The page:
Findings of CaPRI Study on the Value of the Diaspora to Influence Policy Decisions

Story Highlights

  • The findings of a study on the value of the Jamaican diaspora by the Caribbean Policy Research Institute (CaPRI), will be used to guide the development of policies by the government.
  • This assurance was given by the Co-Executive Director of CaPRI, Dr. Damien King during a question and answer session at a Diaspora Day Breakfast event held on Friday (June 16) at the Jamaica National Financial Services Centre in Belmont Road, Kingston.
  • Additionally, he said that CaPRI will conduct a survey with the diaspora community to know the population and its average income and propensity to save.

The findings of a study on the value of the Jamaican diaspora by the Caribbean Policy Research Institute (CaPRI), will be used to guide the development of policies by the government.

Some of the findings will be revealed at the upcoming Jamaica 55 Diaspora Conference scheduled for July 23-26 at the Jamaica Conference Centre in downtown, Kingston.

This assurance was given by the Co-Executive Director of CaPRI, Dr. Damien King during a question and answer session at a Diaspora Day Breakfast event held on Friday (June 16) at the Jamaica National Financial Services Centre in Belmont Road, Kingston.

The event was held to commission a study on the economic value of the diaspora by CaPRI and the Jamaica Diaspora Institute (JDI). It was also part of activities to observe Diaspora Day celebrated locally and abroad on June 16.

Dr. King said there were many areas of policy where CaPRI had “changed the conversation and influence policy.” However, he said this is partly because Jamaica has “a keenly engaged population that talks about public issues and especially recently receptive governments that are keen for information.”

“So I think the likelihood that this is going to influence policy is actually quite significant,” he added.

He said the study would establish the ways in which the diaspora currently contribute to Jamaica, assess the potential economic value of the diaspora and provide recommendations to effectively target and partner with the Diaspora to successfully harness its potential value for the benefit of Jamaica.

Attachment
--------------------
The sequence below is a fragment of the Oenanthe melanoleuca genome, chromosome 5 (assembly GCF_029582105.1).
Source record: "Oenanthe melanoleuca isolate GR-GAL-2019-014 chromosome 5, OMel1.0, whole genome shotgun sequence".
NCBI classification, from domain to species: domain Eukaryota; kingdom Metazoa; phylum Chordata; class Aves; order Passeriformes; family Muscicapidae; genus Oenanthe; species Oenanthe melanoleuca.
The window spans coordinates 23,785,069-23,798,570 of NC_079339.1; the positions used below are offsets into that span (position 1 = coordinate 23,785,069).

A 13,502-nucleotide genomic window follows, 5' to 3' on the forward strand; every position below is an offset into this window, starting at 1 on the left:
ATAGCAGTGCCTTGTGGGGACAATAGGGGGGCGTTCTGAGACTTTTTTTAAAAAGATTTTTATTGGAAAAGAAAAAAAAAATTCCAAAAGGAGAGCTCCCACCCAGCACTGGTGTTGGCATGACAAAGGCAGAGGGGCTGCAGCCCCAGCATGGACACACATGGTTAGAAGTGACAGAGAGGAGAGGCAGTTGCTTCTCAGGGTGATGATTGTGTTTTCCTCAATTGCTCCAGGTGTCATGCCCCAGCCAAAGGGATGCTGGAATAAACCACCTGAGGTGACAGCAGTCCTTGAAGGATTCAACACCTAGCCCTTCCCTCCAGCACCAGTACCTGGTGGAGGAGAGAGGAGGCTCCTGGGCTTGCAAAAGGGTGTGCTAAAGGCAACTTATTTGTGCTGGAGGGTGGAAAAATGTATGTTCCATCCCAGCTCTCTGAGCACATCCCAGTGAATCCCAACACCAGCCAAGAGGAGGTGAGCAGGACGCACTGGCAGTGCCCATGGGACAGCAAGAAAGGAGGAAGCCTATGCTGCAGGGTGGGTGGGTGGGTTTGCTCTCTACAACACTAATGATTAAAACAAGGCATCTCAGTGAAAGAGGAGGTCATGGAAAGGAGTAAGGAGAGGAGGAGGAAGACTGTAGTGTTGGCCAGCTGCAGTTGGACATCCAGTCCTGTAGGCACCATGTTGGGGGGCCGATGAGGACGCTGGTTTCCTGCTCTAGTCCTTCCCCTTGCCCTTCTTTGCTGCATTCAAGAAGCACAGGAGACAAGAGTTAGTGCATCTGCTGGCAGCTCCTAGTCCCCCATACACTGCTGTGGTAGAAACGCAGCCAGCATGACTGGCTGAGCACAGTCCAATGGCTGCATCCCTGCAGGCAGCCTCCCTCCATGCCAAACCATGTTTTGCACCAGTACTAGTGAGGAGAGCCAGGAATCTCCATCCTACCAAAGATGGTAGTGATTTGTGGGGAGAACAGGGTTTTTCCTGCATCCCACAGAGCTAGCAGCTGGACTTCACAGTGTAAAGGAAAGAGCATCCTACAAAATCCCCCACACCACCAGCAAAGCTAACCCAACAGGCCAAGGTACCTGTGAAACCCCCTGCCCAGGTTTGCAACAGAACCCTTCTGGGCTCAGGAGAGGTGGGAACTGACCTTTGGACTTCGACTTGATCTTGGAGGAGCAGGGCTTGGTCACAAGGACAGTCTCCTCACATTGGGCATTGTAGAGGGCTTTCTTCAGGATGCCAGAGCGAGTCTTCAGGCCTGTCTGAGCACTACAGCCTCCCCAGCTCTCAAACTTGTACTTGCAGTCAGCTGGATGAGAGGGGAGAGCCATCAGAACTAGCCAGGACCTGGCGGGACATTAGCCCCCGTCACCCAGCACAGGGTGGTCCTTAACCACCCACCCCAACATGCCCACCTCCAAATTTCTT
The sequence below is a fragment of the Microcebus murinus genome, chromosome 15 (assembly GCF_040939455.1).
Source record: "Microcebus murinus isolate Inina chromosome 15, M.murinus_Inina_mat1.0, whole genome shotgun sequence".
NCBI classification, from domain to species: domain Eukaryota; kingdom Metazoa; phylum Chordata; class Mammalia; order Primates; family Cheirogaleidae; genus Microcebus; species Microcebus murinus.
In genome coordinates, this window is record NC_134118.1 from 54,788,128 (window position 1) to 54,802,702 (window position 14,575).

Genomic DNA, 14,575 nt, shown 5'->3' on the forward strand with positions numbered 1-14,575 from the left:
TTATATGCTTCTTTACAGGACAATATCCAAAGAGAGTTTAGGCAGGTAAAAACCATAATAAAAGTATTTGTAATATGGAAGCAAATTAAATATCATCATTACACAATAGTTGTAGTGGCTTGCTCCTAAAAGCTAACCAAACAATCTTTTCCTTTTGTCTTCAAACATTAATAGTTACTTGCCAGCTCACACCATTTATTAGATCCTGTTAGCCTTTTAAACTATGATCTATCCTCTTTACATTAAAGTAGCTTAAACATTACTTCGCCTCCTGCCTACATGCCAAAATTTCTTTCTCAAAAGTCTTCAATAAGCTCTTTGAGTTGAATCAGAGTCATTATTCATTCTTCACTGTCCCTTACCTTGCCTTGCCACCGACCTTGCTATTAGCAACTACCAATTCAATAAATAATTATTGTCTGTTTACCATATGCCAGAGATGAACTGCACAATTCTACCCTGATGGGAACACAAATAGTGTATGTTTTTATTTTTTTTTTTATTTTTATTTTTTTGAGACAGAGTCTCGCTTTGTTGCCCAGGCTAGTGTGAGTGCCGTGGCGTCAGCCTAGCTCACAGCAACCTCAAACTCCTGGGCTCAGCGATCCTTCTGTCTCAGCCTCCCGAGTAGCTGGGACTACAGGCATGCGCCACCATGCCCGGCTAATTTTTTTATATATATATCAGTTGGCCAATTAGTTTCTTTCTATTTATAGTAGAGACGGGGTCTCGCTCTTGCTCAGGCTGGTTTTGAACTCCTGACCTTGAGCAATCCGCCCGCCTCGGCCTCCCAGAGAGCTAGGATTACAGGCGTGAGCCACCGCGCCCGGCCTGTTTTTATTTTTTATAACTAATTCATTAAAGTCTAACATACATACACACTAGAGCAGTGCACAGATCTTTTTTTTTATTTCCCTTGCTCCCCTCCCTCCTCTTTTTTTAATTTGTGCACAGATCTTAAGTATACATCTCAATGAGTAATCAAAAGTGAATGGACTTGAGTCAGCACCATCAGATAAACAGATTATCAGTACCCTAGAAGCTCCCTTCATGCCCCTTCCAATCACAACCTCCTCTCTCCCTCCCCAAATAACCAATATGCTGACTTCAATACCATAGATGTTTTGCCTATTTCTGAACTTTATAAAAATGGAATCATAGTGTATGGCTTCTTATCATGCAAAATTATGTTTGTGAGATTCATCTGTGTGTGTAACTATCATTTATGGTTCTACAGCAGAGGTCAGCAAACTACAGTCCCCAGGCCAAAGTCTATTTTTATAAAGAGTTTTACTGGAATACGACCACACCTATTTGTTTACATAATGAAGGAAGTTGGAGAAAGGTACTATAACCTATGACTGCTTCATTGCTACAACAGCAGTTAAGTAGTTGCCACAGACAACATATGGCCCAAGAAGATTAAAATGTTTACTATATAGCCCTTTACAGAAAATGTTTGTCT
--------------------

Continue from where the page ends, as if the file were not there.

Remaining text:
“We want to move to a strategy for engagement that is going to work to the benefit of both the domestic economy and the Jamaica overseas economy,” he added.

In explaining the methodology to be used, Dr. King said CaPRI along with the JDI will engage in data collection, analysis and consultations with key stakeholders. He said the five areas, remittances, tourism, philanthropy, investment and exports will be analysed during the study.

“By breaking it down into those five areas, it is going to help us to see…where the gap is greatest and therefore where we can focus our efforts at working out what the engagement should look like,” he explained.

Additionally, he said that CaPRI will conduct a survey with the diaspora community to know the population and its average income and propensity to save.

“The instrument is already out and we have gotten nearly 200 responses already and we will get an idea of what is the average income and what is the distribution of income amongst the diaspora,” he said, adding that secondary data will be used to obtain some of the information.

JIS Social